The Autophagy Center attached to Osaka University School of Medicine, which was established in 2015, supports research that leads to the medical application of such research. Dr. Yoshimori is conducting joint research with the clinical classroom of the Faculty of Medicine, which specializes in various diseases. "Many medical teachers thought that this disease is related to autophagy. The establishment of the center has made it easier to conduct joint research and is producing new results," he says with a smile.
Not all life phenomena related to autophagy have been elucidated, but many people are waiting for associated disease remedies. Although the importance of basic research remains unchanged, verification of the results in clinical practice as soon as possible is required. "From now on, we will proceed with research in a two-pronged manner, without focusing exclusively on either basic or applied research," he says.
Building a research ecosystem - Reliable products for verification of effectiveness
Autophagy research is not limited to the cases mentioned above, and its application range has expanded greatly (Fig. 6). In response to these social expectations, Dr. Yoshimori established AutoPhagyGo, a venture company from Osaka University, in 2019 with the aim of implementing research results in society as quickly as possible (Fig. 7). As a technical advisor to the company, he supports research and development, and in July 2020, he launched the first product, "Autophagy Habit," a supplement jointly developed with UHA taste sugar to support healthy longevity. This is truly a rapid achievement of a real-world application.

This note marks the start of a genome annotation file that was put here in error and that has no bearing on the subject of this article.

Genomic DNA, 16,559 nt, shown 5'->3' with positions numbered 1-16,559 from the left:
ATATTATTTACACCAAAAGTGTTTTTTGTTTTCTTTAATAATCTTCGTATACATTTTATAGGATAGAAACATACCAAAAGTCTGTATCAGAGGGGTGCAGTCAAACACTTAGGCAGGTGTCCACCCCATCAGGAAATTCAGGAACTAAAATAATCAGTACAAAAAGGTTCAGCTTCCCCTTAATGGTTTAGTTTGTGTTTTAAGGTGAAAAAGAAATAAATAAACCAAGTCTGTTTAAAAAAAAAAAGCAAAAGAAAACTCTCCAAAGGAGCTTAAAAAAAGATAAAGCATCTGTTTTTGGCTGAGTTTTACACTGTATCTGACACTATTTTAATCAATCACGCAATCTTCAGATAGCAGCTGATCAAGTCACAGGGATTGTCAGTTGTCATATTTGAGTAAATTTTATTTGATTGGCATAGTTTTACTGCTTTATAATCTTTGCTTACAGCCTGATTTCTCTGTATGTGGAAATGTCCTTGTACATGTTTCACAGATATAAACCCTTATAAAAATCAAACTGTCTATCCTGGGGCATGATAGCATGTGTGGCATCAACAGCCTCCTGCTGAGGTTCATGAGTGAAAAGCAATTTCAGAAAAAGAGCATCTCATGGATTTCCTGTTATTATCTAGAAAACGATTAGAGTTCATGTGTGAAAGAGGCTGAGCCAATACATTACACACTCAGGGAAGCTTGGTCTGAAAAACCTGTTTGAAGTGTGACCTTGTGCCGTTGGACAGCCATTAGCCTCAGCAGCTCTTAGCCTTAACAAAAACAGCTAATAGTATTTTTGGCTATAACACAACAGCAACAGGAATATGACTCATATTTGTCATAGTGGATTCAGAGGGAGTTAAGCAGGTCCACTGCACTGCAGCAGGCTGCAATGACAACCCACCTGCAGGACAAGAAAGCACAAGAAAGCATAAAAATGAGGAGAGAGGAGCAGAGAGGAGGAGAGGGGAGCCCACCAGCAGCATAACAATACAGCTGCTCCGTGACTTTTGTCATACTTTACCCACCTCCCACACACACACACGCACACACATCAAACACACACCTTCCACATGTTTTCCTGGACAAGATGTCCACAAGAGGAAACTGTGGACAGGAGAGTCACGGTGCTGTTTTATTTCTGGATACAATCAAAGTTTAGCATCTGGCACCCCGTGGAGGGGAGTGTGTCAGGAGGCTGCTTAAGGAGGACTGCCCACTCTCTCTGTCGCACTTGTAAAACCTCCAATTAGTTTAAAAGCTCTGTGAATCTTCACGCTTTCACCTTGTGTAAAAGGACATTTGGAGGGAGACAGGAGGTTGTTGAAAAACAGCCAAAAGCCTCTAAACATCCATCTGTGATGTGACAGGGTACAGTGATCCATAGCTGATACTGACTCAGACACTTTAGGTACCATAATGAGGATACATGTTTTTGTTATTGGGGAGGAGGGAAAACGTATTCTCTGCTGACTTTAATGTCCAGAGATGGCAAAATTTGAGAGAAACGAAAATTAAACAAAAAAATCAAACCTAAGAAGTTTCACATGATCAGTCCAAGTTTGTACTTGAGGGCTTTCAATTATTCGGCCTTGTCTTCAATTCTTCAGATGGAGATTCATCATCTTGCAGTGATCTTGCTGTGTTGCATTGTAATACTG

To realize a healthy and long-lived society, joint research with multiple companies is still in progress, focusing not only on food products but also on cosmetics and dietary supplements. However, Dr. Yoshimori's aim is not limited to practical application. "At AutoPhagyGo, we are collaborating with multiple companies and aiming to establish a research ecosystem in which the profits obtained from practical application will be used for the next research fund," he says The company's funding is limited to only organizations and individuals that support this philosophy.
Until now, study at universities and other institutions has been conducted with research funding provided by JST and other public research support institutions. However, research funds are being reduced year by year, and many researchers are worried about new applications every day owing to the unstable employment system. "To continue to produce good results, it is important to sit down and study in a stable environment. To that end, I wanted to create a system that would allow me to solicit research funds from private companies and return the profits obtained from research into research funds; so I chose the form of a venture," he says, explaining the background behind this system.
To create this system, the Japan Autophagy Consortium was also established. Along with many academic researchers, including Dr. Yoshimori, 16 companies, including prominent companies from AutoPhagyGo and various industries, participate as corporate members. There, they share the results of cutting-edge research and disseminate valid information, based on science, to the general public, with the aim of obtaining credibility throughout the industry. "In order to gain trust, it is important to verify the effectiveness of the system," he says. "Throughout the industry, we will learn the latest research results from each other, and we will continue to develop technologies to measure the effectiveness of the system."
Thirty years have passed since Dr. Ohsumi's discovery in 1992. As a society, we are finally able to apply some of these results. However, this area is still a deeply interesting realm, where unknown areas remain. We will continue to watch the world of autophagy, which has fascinated many researchers such as Mr. Yoshimori, with a keen eye into the future.